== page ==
Upon hearing that said inevitable sequel would be making its way to all major "next-gen," platforms, I was relieved to read that I could enjoy GTA's foul-mouthed cousin on my Playstation 3 (this was after my first 360 had succumb to the Red Ring of Death, and I had vowed never to purchase Microsoft's second console again; never only turned out to be five months). I even went as far as to pre-order Saint's Row 2; confident that Volition's second effort would be just as puerile and hilarious as the first.
Oh how wrong I was.
Sure the vulgarity and violence were there, but the fun was not. After Grand Theft Auto IV's triumphant arrival, Saint's Row 2 felt unpolished, rough. It was ugly. I could still free-aim while driving, but I didn't care. There was no Niko, no Little Jacob, and most importantly, no Liberty City. For those of you residing in Brisbane: Stillwater was Lutwyche compared to Liberty City, which was as lively and memorable as Melbourne. Within hours I was walking back to my local retailer to demand my money back.
Years later, my brother pleaded that I re-engage with the title; insisting that it would play better than I remembered. Sorry Rubes, you were wrong. Years later, Stillwater is just as ugly and lifeless as I remembered it to be. No longer Lutwyche, now as dark and as desperate as Zillmere. Even more blemishes became apparent after having played so many more visually-magnificent games since 2008.
The following is a rant about my feelings toward the Australian Government's baffling games classification system, and is not really related to the original intent of this article. Still, if you'd like to read about some questionable decision-making then please, read on!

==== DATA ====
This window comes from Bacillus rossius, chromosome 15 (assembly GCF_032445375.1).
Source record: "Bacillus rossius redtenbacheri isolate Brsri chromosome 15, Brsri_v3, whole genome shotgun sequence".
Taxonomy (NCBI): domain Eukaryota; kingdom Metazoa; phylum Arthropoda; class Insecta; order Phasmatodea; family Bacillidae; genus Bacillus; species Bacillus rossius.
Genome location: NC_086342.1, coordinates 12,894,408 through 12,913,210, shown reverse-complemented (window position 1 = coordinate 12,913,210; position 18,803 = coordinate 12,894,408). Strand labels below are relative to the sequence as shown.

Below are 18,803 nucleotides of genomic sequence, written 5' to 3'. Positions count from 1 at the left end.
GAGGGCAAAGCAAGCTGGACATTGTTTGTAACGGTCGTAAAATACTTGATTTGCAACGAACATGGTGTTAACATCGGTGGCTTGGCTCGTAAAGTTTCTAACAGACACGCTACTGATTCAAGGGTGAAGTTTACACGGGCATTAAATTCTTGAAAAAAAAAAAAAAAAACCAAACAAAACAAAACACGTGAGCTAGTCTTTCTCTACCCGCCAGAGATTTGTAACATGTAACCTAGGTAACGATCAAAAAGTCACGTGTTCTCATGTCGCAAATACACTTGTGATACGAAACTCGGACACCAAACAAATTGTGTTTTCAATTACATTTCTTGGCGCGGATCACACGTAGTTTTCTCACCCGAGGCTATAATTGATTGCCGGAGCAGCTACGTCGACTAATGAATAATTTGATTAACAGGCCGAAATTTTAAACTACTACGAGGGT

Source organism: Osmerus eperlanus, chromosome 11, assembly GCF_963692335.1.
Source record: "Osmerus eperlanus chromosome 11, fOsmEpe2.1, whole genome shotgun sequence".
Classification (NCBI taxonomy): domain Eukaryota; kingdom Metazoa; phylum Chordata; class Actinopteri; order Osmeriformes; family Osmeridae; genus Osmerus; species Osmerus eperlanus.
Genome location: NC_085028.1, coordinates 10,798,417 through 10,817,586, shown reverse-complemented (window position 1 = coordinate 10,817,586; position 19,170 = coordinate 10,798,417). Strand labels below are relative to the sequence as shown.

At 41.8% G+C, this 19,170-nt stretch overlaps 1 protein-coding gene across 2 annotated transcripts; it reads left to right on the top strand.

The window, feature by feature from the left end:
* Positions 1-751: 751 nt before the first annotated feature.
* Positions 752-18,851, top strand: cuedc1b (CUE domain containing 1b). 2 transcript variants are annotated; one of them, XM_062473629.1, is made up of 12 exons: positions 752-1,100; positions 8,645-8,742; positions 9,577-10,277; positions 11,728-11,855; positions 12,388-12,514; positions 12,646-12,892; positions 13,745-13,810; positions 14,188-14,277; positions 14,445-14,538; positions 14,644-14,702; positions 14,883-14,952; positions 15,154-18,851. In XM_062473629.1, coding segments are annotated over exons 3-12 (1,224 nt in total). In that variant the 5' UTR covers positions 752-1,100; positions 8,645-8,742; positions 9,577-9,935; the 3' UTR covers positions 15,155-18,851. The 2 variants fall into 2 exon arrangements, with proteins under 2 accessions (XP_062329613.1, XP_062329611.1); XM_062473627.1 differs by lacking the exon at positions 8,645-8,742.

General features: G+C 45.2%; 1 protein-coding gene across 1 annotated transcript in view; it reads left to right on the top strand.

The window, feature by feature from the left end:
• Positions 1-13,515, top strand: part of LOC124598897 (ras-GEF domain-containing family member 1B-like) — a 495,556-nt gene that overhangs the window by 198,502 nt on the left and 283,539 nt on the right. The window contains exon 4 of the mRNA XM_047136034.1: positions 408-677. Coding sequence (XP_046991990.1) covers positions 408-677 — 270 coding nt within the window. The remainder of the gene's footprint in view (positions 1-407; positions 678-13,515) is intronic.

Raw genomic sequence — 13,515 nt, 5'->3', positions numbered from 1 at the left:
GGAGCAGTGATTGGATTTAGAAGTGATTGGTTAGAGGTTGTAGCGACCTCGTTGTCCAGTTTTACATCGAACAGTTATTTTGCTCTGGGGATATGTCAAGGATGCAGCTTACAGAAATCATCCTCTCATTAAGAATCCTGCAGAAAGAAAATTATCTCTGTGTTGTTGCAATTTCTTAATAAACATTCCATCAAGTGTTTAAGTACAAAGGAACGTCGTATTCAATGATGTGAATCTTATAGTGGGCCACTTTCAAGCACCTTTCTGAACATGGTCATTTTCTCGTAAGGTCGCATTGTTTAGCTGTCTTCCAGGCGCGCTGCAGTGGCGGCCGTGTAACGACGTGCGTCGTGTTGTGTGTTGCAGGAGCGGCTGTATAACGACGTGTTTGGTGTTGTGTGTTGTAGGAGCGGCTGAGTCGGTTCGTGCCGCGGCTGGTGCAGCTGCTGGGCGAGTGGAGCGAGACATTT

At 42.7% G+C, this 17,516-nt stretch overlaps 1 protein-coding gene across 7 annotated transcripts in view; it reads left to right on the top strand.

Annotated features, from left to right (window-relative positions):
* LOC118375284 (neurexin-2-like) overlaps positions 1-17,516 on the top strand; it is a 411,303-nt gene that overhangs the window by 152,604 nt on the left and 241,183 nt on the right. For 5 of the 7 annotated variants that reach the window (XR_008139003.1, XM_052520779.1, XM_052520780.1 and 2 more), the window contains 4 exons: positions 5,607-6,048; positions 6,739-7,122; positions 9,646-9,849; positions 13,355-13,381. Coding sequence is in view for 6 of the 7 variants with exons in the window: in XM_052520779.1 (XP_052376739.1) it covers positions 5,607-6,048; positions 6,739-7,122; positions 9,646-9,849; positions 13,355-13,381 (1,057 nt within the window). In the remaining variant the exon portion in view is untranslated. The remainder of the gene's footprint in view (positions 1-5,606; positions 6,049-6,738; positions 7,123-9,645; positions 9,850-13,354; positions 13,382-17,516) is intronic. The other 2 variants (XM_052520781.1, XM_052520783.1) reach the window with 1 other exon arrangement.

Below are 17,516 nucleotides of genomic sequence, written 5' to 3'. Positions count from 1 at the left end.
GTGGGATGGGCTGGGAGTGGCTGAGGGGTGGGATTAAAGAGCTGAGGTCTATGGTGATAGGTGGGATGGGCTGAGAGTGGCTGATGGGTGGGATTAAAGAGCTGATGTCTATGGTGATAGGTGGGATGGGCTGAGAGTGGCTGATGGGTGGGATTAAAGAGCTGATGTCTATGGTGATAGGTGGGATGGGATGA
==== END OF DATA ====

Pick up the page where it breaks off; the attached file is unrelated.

Some of the themes encountered were abhorrent as well. To the point where you seriously have to question the criteria for games classification in Australia if a game like this gets released, and another like Mortal Kombat is refused classification. Sure MK is far more violent, but allow for me to share with you an early mission from Saint's Row 2.
The player character's gang needs a new base of operations, so you are then tasked with cleaning out a dilapidated church which is home to a rival group and a portion of Stillwater's homeless. After dispatching the resident members of the Sons of Samedi, you are then asked to destroy the makeshift shanty town the homeless had set up inside the structure. You're even asked to throw these people at their homes to destroy them quickly. It gets worse. Finally, you need to kill the remaining hobos to claim this turf as your own.
Moments before this gang-banger's innocence is lost forever